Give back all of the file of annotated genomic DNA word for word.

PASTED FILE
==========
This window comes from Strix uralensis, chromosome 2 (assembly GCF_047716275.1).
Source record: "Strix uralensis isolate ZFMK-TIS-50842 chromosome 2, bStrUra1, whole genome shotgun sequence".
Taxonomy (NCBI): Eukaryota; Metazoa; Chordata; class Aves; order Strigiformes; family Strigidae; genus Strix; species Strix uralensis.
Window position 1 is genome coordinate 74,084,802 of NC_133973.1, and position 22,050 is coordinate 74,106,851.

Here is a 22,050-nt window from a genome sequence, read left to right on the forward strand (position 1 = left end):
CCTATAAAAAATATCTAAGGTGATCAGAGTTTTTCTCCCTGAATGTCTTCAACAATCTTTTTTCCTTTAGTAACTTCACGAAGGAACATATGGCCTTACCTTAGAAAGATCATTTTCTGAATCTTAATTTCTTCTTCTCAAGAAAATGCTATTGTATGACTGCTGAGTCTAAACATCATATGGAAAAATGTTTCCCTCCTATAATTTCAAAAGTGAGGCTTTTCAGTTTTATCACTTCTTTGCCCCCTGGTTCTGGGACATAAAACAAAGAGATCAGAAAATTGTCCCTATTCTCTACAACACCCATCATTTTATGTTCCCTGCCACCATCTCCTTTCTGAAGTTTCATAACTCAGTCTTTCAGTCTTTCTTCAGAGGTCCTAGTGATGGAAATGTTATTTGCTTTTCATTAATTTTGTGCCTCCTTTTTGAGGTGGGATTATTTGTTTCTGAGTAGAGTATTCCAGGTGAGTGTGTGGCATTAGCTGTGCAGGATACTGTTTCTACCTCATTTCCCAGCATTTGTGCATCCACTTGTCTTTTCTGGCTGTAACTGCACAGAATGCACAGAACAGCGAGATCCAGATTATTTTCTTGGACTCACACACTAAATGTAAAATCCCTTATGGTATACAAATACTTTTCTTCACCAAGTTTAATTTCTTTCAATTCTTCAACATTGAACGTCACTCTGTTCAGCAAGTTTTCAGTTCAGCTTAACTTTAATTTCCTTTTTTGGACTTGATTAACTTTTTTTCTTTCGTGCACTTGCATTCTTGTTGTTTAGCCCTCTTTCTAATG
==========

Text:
This window comes from Strix uralensis, chromosome 2 (assembly GCF_047716275.1).
Source record: "Strix uralensis isolate ZFMK-TIS-50842 chromosome 2, bStrUra1, whole genome shotgun sequence".
Taxonomy (NCBI): Eukaryota; Metazoa; Chordata; class Aves; order Strigiformes; family Strigidae; genus Strix; species Strix uralensis.
Window position 1 is genome coordinate 74,084,802 of NC_133973.1, and position 22,050 is coordinate 74,106,851.

Here is a 22,050-nt window from a genome sequence, read left to right on the forward strand (position 1 = left end):
CCTATAAAAAATATCTAAGGTGATCAGAGTTTTTCTCCCTGAATGTCTTCAACAATCTTTTTTCCTTTAGTAACTTCACGAAGGAACATATGGCCTTACCTTAGAAAGATCATTTTCTGAATCTTAATTTCTTCTTCTCAAGAAAATGCTATTGTATGACTGCTGAGTCTAAACATCATATGGAAAAATGTTTCCCTCCTATAATTTCAAAAGTGAGGCTTTTCAGTTTTATCACTTCTTTGCCCCCTGGTTCTGGGACATAAAACAAAGAGATCAGAAAATTGTCCCTATTCTCTACAACACCCATCATTTTATGTTCCCTGCCACCATCTCCTTTCTGAAGTTTCATAACTCAGTCTTTCAGTCTTTCTTCAGAGGTCCTAGTGATGGAAATGTTATTTGCTTTTCATTAATTTTGTGCCTCCTTTTTGAGGTGGGATTATTTGTTTCTGAGTAGAGTATTCCAGGTGAGTGTGTGGCATTAGCTGTGCAGGATACTGTTTCTACCTCATTTCCCAGCATTTGTGCATCCACTTGTCTTTTCTGGCTGTAACTGCACAGAATGCACAGAACAGCGAGATCCAGATTATTTTCTTGGACTCACACACTAAATGTAAAATCCCTTATGGTATACAAATACTTTTCTTCACCAAGTTTAATTTCTTTCAATTCTTCAACATTGAACGTCACTCTGTTCAGCAAGTTTTCAGTTCAGCTTAACTTTAATTTCCTTTTTTGGACTTGATTAACTTTTTTTCTTTCGTGCACTTGCATTCTTGTTGTTTAGCCCTCTTTCTAATG